2009 is going to be a year when struggling companies acquire even weaker competitors. IT’s role in this scenario is to smooth the integration of business systems. This means boning up on consolidation skills. Work forces will be combined and shrunk. For the IT department at the acquiring company, this means getting immediate control of password management/access control systems.
Server virtualization–already the darling of our industry for drastically reducing the time and resources needed to deploy applications–will now also drastically reduce the time and resources needed to assimilate overtaken competitors. P2V the overtaken companies systems and move them into your data center or cloud.
Cloud computing will also get a boost from the bust. In most cases, taking on the aging, energy-inefficient data centers of competitors won’t make much sense compared with virtualization and the cloud. And of course, SAAS will ride this same wave.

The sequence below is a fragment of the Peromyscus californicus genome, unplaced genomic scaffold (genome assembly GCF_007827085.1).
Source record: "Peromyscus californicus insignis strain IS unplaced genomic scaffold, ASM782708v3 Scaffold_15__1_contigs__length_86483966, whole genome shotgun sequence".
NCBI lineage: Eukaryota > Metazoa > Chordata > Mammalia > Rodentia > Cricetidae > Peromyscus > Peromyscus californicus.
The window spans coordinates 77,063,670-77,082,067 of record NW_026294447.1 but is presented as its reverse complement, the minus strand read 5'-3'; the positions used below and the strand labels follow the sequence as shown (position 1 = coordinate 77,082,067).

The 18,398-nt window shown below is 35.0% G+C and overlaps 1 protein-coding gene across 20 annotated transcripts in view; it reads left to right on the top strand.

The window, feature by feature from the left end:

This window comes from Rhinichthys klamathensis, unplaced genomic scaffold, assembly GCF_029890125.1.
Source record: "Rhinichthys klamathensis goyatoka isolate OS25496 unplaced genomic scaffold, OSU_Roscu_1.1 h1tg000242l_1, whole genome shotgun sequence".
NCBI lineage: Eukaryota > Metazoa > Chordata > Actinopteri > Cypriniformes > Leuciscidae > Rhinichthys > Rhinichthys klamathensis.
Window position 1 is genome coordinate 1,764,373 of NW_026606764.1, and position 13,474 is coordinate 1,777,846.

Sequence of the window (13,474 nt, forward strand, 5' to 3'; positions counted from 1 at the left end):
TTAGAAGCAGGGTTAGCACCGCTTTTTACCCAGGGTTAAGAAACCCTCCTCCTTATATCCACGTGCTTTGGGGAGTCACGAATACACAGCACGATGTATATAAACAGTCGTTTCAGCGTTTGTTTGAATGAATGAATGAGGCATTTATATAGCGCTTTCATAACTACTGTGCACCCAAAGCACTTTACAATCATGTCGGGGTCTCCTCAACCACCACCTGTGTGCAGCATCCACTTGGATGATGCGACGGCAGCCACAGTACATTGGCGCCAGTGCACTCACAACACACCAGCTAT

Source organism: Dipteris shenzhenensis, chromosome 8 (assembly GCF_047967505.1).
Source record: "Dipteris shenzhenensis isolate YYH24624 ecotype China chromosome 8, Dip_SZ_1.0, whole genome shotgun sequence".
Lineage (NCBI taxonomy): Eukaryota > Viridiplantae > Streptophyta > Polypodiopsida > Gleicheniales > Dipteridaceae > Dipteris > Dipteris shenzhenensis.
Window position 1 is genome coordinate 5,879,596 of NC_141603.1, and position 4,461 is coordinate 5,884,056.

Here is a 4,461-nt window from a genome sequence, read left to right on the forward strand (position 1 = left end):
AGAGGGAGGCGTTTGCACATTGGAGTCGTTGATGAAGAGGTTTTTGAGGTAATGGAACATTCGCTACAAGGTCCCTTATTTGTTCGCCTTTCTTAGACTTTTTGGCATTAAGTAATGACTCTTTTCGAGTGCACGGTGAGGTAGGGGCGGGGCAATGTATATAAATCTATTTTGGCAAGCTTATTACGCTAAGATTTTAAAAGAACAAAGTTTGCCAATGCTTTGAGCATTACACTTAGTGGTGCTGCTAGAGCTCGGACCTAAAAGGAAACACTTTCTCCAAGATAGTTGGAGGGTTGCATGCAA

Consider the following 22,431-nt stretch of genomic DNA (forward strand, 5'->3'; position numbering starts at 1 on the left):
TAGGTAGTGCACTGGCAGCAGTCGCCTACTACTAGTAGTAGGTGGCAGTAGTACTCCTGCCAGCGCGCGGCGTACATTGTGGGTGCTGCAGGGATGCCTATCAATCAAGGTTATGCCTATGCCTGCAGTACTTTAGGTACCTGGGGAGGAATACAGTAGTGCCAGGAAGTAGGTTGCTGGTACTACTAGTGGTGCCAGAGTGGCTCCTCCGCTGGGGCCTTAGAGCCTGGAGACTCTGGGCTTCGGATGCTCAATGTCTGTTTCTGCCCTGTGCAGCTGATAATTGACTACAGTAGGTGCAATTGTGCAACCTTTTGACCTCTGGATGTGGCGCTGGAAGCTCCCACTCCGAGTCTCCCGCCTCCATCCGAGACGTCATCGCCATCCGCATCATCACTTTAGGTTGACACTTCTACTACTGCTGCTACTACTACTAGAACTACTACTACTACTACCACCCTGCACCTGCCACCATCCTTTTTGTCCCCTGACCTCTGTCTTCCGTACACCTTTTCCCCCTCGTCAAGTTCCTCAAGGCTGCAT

Data deduplication, storage and disposal will likely boom in the bust. Acquiring information from fallen competitors is likely the most valuable asset most acquiring companies will get.
I wouldn’t worry too much about compliance. The audit services and IT products that monitor compliance in the regulated financial industry will work just fine, as those unregulated “off-the-book” operations come under regulatory control. In many cases, this will just be doing more of the same. (I’m talking here only of SarBox and GLB. Don’t expect HIPAA or PCI to get the time of day from executives who are making fundamental decisions about whether the company stays in business or goes belly up.)
It’s going to be a bumpy ride for everyone who isn’t adept at speedy salvage work. This means demonstrating an ability to quickly identify the most valuable information held by a dying company, sucking that data out as efficiently and quickly as possible and getting the information into the hands of business managers so they can get on with the business of staying in business.